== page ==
“Bishop’s Peak” Oil Painting

| June 14, 2010
bishop's peak oil painting

“Bishop’s Peak” – 9×12, Oil on Linen on Board

The lone intrusion of what would seem modern day was the road on which we would travel. A slice of lined asphalt that allowed passage through the perfectly sculpted hills and countryside north of Santa Barbara. After two days of sun drenched skies and atmosphere crisped by a lukewarm sea breeze, the weather was less confident that day. The June gloom as the locals call it. Such skies in Colorado would threaten to give way to a steady rain, but not here. I asked the innkeeper if we could borrow an umbrella. With a look of hesitation on her face, she said, “I am happy to lend you one but it is not going to rain today. It will burn off by two,” she assured me. “We wouldn’t have the wine country if we didn’t have this weather from time to time.” With that sage local advice, I decided to trust her and kindly said she could keep the umbrella.

The exit from Santa Barbara proper only takes about ten minutes at which point you take San Marcos Pass Road over the surrounding hills to make your way to the heart of the Santa Barbara wine country. Thick with atmosphere, the mountain ranges form a stunning backdrop for parched hills lined with meticulously manicured vineyards. The view was reminiscent of the Tuscan countryside that we saw last summer but there is a hint of ruggedness here that can only be California.

After a stop in Los Olivos for lunch and a look through an art gallery or two, we continued north toward Cambria, which is a quaint town about 12 miles from San Simeon and the Hearst Castle. We were not seeing the castle on this trip. We had already seen the castle six years ago while visiting Monterey and Carmel. We were just looking forward to a scenic drive and a visit to The Vault Gallery where paintings by Elizabeth Tolley hang.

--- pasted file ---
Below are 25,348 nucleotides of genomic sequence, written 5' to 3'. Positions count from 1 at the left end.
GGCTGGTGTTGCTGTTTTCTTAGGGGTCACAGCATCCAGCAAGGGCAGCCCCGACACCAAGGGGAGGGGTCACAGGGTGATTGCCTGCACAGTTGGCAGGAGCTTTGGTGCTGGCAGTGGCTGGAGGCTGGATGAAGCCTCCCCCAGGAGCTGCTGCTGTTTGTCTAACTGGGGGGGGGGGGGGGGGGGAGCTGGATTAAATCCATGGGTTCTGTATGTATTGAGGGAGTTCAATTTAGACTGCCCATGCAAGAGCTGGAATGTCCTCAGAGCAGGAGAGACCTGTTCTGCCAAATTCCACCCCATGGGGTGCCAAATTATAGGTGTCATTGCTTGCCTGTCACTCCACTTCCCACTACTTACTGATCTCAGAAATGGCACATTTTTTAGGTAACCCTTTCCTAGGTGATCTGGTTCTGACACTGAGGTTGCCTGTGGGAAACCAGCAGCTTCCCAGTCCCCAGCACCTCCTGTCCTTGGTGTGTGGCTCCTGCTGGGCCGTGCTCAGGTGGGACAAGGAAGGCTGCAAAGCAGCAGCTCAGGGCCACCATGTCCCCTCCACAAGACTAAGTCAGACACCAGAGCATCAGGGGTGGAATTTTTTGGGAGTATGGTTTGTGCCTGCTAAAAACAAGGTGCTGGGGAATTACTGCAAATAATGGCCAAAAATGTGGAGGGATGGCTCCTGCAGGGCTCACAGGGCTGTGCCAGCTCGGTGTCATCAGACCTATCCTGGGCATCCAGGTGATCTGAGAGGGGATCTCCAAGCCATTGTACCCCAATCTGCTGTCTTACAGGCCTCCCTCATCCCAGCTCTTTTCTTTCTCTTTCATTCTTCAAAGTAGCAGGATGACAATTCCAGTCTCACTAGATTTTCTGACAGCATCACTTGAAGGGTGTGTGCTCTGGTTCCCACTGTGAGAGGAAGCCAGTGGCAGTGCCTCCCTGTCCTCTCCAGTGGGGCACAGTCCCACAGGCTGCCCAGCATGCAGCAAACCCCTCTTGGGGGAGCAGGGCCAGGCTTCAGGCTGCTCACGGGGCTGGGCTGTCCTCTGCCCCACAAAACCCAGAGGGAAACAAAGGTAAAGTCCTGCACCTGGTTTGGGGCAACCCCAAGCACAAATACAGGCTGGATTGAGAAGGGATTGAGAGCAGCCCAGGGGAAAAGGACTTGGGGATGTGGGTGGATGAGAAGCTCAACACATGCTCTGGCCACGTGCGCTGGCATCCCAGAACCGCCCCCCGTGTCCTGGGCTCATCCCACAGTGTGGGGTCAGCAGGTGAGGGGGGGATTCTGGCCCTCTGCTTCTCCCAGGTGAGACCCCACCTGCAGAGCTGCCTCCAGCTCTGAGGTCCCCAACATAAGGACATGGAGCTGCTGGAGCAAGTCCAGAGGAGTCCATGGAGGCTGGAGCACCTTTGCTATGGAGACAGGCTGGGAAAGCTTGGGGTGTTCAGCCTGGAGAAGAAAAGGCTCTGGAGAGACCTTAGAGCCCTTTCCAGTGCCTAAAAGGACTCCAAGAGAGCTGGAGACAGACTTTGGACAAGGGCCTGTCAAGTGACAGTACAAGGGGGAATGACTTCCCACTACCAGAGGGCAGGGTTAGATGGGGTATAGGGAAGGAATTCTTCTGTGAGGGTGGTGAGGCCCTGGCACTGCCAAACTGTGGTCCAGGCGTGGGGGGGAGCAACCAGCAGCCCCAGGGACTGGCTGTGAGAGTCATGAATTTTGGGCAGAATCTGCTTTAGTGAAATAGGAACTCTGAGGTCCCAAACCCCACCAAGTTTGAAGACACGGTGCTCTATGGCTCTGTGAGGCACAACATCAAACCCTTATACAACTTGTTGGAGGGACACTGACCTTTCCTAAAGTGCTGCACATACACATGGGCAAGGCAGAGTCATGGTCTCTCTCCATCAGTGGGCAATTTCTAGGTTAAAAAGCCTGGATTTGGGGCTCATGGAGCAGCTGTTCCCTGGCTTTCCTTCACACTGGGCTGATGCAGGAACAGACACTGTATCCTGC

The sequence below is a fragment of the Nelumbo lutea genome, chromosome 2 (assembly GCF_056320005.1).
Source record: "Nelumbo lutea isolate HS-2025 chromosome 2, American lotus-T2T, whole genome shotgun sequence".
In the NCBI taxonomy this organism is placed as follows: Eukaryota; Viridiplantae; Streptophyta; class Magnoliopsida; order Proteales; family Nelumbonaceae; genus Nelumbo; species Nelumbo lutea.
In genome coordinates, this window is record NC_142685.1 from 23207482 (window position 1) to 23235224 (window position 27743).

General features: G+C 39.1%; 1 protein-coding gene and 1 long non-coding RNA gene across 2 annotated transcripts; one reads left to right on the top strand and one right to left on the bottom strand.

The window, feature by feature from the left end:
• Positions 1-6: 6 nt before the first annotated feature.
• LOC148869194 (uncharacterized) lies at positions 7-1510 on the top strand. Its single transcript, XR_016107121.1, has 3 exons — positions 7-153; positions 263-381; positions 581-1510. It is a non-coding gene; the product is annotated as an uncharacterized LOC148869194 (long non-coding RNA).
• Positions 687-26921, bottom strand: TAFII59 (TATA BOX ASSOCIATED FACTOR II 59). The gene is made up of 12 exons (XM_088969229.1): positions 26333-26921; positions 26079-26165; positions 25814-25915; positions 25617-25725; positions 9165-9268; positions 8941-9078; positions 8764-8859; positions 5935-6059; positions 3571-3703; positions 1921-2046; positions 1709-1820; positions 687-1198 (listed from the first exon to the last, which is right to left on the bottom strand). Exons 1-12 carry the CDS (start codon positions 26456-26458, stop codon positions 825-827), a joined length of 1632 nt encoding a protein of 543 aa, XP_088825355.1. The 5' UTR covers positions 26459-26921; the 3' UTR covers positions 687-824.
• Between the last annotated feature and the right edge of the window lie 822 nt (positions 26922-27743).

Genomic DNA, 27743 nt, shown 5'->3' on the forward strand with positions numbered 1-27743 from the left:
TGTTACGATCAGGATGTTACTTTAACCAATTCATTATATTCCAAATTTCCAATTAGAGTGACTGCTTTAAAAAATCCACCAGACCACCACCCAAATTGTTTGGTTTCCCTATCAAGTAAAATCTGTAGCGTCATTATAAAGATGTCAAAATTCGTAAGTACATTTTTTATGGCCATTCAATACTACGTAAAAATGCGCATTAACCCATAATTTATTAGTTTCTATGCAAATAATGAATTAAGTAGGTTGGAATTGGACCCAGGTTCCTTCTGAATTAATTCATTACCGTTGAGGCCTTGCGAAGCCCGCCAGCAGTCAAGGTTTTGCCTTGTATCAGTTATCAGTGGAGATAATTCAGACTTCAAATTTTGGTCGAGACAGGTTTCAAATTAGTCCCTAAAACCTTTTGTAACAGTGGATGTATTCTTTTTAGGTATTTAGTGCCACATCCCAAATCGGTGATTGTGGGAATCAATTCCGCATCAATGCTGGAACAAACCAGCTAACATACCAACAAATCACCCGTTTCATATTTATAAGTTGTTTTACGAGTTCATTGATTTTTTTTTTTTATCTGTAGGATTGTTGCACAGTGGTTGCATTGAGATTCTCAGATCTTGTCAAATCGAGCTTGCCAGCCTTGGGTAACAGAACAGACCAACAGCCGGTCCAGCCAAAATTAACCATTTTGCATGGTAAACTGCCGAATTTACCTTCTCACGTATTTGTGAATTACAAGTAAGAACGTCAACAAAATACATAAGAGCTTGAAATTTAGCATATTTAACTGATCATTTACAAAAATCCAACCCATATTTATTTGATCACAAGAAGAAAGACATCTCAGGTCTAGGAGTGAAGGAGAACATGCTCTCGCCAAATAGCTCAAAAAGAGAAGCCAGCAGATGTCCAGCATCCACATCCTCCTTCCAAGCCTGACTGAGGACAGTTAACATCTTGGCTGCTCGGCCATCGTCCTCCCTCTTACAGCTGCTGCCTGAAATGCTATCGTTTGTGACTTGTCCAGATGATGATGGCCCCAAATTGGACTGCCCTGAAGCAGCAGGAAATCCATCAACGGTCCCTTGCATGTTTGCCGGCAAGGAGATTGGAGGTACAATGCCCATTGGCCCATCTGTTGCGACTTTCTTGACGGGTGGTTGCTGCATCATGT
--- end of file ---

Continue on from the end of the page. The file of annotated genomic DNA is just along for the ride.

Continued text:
As Donna was kindly watching the road, I was driving and combing the countryside for for photo opportunities. There it was. One of the Nine Sisters. How could something called a lava plug be so beautiful? The geologic explanation fails to capture the benefit of time that has allowed the formation of a near perfect medley of landscape elements ripe for painting. Funny enough, the reason I recognized “The “Sister” was because I have seen them in Libby Tolley’s paintings. I was captivated by the painting and even more so by its beauty in life.

So here it is. My version of Bishop’s Peak as seen from the outside of an iron gate just off of Highway 1. Not having my panting gear with me on the trip, I painted this from a photo reference. With grand ranch houses at its base complete with horses kicking up dust in the distance, it is hard to imagine something more beautiful. I loved how the landscape in life is was almost perfectly simplified and ready for painting.

Category: Fine Art and Painting

Comments (2)

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  1. AutumnLeaves says:

    Funny you mentioned “Tuscan” and “Olivos” because despite the absence of the muted oranges, I immediately thought this painting reminded me of what I imagine a Tuscan countryside to look like. I was reminded of the colors of the olive groves I’ve seen in Spain as well…Lovely painting, Lee!

  2. Lee says:

    Funny, I did not even think about olives. Now that you mention it, I remember seeing olives everywhere in Tuscany. The trees are quite beautiful as they shimmer in the sun. Truly an enchanted place just like California!